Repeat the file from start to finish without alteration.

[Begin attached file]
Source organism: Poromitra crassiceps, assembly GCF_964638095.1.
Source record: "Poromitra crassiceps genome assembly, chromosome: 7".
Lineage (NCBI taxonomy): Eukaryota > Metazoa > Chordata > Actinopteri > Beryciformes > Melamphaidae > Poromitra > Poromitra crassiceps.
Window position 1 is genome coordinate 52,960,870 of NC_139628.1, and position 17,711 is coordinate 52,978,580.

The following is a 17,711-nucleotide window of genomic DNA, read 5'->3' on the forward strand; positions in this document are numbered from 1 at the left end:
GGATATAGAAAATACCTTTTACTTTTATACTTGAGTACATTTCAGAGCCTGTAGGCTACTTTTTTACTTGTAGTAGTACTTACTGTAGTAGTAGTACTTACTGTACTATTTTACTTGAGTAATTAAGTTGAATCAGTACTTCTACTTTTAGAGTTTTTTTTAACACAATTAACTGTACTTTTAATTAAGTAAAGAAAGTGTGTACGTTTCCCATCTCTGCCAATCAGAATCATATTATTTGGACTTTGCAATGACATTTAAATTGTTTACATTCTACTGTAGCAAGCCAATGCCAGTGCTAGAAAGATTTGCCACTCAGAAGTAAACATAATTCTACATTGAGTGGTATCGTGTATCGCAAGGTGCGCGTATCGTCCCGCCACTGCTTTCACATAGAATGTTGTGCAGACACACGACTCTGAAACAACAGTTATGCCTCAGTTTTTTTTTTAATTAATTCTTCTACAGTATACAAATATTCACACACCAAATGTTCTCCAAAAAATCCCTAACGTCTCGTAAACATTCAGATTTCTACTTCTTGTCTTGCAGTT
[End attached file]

Source organism: Poromitra crassiceps, assembly GCF_964638095.1.
Source record: "Poromitra crassiceps genome assembly, chromosome: 7".
Lineage (NCBI taxonomy): Eukaryota > Metazoa > Chordata > Actinopteri > Beryciformes > Melamphaidae > Poromitra > Poromitra crassiceps.
Window position 1 is genome coordinate 52,960,870 of NC_139628.1, and position 17,711 is coordinate 52,978,580.

The following is a 17,711-nucleotide window of genomic DNA, read 5'->3' on the forward strand; positions in this document are numbered from 1 at the left end:
GGATATAGAAAATACCTTTTACTTTTATACTTGAGTACATTTCAGAGCCTGTAGGCTACTTTTTTACTTGTAGTAGTACTTACTGTAGTAGTAGTACTTACTGTACTATTTTACTTGAGTAATTAAGTTGAATCAGTACTTCTACTTTTAGAGTTTTTTTTAACACAATTAACTGTACTTTTAATTAAGTAAAGAAAGTGTGTACGTTTCCCATCTCTGCCAATCAGAATCATATTATTTGGACTTTGCAATGACATTTAAATTGTTTACATTCTACTGTAGCAAGCCAATGCCAGTGCTAGAAAGATTTGCCACTCAGAAGTAAACATAATTCTACATTGAGTGGTATCGTGTATCGCAAGGTGCGCGTATCGTCCCGCCACTGCTTTCACATAGAATGTTGTGCAGACACACGACTCTGAAACAACAGTTATGCCTCAGTTTTTTTTTTAATTAATTCTTCTACAGTATACAAATATTCACACACCAAATGTTCTCCAAAAAATCCCTAACGTCTCGTAAACATTCAGATTTCTACTTCTTGTCTTGCAGTT